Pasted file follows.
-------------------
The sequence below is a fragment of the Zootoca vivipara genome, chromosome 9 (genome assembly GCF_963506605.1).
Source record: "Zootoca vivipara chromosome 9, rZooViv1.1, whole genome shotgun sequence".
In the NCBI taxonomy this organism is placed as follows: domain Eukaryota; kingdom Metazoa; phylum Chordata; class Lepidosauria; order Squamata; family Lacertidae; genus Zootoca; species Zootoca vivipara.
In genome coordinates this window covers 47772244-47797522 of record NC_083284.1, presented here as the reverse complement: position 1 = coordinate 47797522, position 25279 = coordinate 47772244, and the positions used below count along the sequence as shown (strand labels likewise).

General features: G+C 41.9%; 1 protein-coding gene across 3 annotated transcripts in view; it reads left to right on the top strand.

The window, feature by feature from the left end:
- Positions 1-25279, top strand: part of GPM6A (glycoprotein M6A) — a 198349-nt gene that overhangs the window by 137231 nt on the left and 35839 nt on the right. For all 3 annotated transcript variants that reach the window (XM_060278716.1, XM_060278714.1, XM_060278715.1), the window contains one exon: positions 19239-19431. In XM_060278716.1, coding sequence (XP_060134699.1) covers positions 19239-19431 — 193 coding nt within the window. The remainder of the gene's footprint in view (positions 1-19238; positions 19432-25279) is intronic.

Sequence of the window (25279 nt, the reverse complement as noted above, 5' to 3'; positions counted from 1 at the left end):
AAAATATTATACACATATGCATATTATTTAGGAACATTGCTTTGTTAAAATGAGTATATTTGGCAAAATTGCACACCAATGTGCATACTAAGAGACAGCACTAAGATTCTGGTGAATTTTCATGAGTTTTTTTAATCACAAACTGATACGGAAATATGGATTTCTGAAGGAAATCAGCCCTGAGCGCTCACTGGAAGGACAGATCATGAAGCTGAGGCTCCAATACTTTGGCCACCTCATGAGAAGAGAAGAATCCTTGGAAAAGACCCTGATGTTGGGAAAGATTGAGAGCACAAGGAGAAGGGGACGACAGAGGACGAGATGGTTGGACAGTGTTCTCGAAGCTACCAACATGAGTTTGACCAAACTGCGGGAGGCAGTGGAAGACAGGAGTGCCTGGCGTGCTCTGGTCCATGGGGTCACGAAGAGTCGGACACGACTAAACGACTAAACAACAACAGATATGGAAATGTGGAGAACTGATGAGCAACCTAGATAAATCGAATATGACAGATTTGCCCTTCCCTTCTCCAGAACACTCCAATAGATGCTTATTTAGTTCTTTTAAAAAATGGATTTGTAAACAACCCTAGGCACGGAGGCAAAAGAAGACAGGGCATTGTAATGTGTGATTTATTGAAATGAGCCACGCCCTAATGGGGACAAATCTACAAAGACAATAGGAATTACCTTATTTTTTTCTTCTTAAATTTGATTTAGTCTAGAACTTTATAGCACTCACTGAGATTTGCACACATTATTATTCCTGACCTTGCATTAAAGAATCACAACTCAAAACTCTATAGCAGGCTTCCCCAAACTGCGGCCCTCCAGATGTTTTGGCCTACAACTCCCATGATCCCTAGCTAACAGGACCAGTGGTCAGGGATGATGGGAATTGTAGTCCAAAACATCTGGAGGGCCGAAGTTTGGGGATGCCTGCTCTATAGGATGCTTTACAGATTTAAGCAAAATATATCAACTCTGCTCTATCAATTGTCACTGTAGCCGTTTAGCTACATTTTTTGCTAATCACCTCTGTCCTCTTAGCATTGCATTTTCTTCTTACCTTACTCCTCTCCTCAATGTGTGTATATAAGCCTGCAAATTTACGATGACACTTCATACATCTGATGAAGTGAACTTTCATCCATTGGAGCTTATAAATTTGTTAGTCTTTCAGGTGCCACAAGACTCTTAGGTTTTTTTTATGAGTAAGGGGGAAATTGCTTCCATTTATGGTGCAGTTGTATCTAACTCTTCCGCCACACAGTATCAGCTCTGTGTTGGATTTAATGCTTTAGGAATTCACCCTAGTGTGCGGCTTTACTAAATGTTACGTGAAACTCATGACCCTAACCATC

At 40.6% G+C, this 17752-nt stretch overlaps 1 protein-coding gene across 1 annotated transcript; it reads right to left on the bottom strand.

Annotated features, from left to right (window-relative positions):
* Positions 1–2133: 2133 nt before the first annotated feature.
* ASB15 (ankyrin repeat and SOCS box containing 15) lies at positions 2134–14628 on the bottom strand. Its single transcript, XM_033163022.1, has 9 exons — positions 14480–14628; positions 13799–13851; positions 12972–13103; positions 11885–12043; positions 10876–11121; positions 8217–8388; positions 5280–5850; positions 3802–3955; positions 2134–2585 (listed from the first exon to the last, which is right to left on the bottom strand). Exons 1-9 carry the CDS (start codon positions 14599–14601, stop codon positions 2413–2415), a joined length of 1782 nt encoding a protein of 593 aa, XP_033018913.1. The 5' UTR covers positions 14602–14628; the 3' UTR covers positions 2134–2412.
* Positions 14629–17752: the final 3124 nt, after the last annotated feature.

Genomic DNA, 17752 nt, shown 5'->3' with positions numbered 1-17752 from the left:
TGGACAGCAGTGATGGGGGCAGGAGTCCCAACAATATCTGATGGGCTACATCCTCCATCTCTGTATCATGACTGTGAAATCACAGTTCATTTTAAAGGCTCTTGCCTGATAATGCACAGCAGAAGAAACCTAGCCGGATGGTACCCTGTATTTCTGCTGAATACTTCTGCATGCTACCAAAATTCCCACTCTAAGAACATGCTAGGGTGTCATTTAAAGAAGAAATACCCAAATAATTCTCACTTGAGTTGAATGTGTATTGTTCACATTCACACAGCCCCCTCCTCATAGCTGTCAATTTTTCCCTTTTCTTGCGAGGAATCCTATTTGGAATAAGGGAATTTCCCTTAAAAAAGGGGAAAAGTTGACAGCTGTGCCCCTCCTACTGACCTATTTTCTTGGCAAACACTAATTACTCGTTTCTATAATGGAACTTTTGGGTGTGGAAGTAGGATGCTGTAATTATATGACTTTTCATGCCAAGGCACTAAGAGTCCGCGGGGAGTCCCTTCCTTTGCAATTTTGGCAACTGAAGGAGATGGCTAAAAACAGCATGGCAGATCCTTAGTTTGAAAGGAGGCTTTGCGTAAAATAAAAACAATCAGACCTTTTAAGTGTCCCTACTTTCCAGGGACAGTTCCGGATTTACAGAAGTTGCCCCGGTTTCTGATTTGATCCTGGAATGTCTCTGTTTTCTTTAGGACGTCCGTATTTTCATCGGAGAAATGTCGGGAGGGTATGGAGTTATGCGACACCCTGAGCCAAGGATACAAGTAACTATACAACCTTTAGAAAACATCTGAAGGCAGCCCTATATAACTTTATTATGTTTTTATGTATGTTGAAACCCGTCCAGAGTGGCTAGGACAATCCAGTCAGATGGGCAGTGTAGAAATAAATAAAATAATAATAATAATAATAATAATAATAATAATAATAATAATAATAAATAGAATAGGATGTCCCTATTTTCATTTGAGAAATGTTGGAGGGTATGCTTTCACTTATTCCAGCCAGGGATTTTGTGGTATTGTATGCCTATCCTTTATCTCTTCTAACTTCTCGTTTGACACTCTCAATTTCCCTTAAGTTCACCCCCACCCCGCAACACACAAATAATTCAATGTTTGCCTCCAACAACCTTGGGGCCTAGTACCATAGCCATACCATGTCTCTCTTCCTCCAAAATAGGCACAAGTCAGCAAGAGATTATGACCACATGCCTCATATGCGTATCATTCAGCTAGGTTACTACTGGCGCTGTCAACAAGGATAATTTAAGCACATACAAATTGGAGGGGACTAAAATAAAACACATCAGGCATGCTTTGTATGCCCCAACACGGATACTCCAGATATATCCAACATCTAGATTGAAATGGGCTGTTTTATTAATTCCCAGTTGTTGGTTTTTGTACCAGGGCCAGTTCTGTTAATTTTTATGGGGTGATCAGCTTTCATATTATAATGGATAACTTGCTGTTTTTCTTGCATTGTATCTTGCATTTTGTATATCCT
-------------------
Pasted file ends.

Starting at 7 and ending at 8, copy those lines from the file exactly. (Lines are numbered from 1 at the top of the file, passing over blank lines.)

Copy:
- Positions 1-25279, top strand: part of GPM6A (glycoprotein M6A) — a 198349-nt gene that overhangs the window by 137231 nt on the left and 35839 nt on the right. For all 3 annotated transcript variants that reach the window (XM_060278716.1, XM_060278714.1, XM_060278715.1), the window contains one exon: positions 19239-19431. In XM_060278716.1, coding sequence (XP_060134699.1) covers positions 19239-19431 — 193 coding nt within the window. The remainder of the gene's footprint in view (positions 1-19238; positions 19432-25279) is intronic.

Sequence of the window (25279 nt, the reverse complement as noted above, 5' to 3'; positions counted from 1 at the left end):